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Penny coins could be scrapped amid rise in contactless payments

Penny coins could be scrapped amid rise in contactless payments

It has raised the prospect of scrapping the denominations in documents released as part of the spring statement.

The Treasury's Cash and Digital Payments in the New Economy consultation questioned whether the current mix of eight coins and four banknotes meets modern needs, and if not "how should it change?"

Around six in 10 1p and 2p coins are believed to be used only once before they are put into savings jars - and around 8 per cent are thrown away.

In the document the Treasury published on Tuesday there were some fascinating nuggets of information about how cash has fallen out of fashion in 21st century Britain, especially with the younger generation, so-called "millennials". Apparently people really do throw them away, with the the document claiming a twelfth of all copper coins.

As such, the government said it needs to balance the ability to pay by cash while cracking down on the minority who use cash to evade tax and launder money.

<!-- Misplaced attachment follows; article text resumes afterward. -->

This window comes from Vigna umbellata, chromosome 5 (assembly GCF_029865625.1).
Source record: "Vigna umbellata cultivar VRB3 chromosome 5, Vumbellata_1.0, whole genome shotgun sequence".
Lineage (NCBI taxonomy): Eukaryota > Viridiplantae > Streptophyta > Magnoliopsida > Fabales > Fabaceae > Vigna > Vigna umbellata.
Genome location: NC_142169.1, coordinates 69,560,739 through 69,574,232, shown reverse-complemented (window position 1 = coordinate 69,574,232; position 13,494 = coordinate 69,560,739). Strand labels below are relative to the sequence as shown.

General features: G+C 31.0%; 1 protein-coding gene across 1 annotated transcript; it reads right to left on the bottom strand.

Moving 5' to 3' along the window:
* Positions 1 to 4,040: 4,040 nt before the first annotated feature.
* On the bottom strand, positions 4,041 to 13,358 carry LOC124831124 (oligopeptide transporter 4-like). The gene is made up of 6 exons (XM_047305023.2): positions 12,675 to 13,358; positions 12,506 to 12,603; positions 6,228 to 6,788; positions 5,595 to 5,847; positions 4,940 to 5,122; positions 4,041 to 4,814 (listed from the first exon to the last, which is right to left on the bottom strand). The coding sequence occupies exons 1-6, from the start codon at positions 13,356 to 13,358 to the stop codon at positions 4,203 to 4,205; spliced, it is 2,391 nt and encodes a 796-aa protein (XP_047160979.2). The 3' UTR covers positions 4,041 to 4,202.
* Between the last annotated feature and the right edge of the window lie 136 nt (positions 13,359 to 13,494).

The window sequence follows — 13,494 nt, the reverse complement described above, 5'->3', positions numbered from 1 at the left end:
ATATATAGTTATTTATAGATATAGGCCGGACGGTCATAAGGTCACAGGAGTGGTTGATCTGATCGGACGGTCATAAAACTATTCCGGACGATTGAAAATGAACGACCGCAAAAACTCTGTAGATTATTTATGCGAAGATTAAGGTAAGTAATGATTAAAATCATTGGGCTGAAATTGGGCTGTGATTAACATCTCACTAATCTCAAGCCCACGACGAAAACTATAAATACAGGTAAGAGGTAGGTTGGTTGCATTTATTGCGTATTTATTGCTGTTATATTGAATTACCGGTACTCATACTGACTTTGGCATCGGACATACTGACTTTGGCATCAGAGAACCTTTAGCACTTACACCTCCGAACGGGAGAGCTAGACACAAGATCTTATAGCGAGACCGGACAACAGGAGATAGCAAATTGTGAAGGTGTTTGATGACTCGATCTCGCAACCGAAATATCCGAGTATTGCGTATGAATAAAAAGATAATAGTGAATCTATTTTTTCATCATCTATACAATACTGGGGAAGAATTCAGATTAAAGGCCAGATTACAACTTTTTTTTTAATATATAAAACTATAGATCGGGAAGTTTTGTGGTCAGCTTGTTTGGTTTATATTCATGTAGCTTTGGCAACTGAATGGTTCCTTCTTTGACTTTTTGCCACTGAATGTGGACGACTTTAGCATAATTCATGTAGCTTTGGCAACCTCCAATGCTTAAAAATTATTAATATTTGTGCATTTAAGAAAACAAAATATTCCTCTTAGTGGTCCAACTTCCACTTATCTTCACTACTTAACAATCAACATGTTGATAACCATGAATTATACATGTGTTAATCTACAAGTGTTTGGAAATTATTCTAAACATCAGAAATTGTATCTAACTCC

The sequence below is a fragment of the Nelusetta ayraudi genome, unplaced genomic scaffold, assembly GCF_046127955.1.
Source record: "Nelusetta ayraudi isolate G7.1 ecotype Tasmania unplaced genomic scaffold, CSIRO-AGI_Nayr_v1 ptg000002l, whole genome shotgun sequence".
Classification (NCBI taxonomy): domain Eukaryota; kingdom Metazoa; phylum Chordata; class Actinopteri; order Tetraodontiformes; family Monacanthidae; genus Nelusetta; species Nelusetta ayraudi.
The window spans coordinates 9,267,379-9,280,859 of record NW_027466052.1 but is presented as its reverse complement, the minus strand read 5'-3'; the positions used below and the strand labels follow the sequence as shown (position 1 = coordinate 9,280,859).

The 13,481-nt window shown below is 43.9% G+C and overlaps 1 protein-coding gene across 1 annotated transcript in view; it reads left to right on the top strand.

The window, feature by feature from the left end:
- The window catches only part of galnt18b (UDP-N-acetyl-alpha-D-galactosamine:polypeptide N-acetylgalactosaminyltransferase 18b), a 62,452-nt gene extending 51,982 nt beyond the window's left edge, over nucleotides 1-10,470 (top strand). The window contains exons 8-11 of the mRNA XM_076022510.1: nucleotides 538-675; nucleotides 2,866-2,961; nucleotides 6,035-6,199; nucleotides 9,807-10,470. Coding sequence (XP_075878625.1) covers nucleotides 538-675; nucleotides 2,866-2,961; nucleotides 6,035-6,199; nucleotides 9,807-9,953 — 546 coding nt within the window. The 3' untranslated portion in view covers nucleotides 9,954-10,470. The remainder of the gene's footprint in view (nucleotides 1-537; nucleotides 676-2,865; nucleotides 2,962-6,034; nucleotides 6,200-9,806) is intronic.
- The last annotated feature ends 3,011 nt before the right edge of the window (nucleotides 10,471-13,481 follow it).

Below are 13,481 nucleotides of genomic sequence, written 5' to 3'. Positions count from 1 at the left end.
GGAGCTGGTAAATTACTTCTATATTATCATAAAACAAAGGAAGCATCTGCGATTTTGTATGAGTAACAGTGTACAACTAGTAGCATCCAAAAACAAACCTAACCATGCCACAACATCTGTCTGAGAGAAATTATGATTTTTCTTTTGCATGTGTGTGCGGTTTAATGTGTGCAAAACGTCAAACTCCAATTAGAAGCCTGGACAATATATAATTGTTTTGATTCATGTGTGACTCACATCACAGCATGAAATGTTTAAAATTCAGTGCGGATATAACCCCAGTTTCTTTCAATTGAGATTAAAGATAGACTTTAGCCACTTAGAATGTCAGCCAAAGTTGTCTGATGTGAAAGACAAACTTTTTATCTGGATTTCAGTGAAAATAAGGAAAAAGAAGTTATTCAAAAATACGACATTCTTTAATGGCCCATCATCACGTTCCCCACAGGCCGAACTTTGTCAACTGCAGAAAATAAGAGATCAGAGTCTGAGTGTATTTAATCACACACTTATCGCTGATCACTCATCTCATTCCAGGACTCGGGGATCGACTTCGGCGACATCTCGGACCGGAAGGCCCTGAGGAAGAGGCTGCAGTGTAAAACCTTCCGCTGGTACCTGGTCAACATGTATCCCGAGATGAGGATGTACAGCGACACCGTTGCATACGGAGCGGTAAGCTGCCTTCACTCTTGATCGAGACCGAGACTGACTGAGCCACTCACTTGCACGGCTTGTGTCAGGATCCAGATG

The cost of industry processing and distributing low-denomination coins is the same as for high-denomination coins, "making the cost high relative to face value and utility", it noted.

Studies suggest that most people don't use 1p and 2p coins. "There is a significant overseas demand for £50 notes, with the notes used for some transactions, but mainly held as a store of value alongside other currencies such as the dollar and euro". The report continues that there is also a "perception among some that £50 notes are used for money laundering, hidden economy activity and tax evasion".




"When it costs more to produce and distribute a coin than the coin itself is worth, governments tend to decide it's a spent force - and we're rapidly heading in that direction for coppers", Sarah Coles at Hargreaves Lansdown told the Guardian.

If the 1p and 2p coin are consigned to history they will follow the halfpenny coin, which was scrapped in 1984.

Aside from taking them to the bank to swap for proper cash, when was the last time you actually paid for something with some copper coins?

"Technology has revolutionized the way people shop, sell, and save, and people are increasingly moving away from using cash".

A 2p coin weighs 3.56g - twice as much as a penny.

"To meet demand created by such losses from circulation, in previous years the government and the Royal Mint have needed to produce and issue over 500 million 1p and 2p coins each year to replace those falling out of circulation", the Treasury said.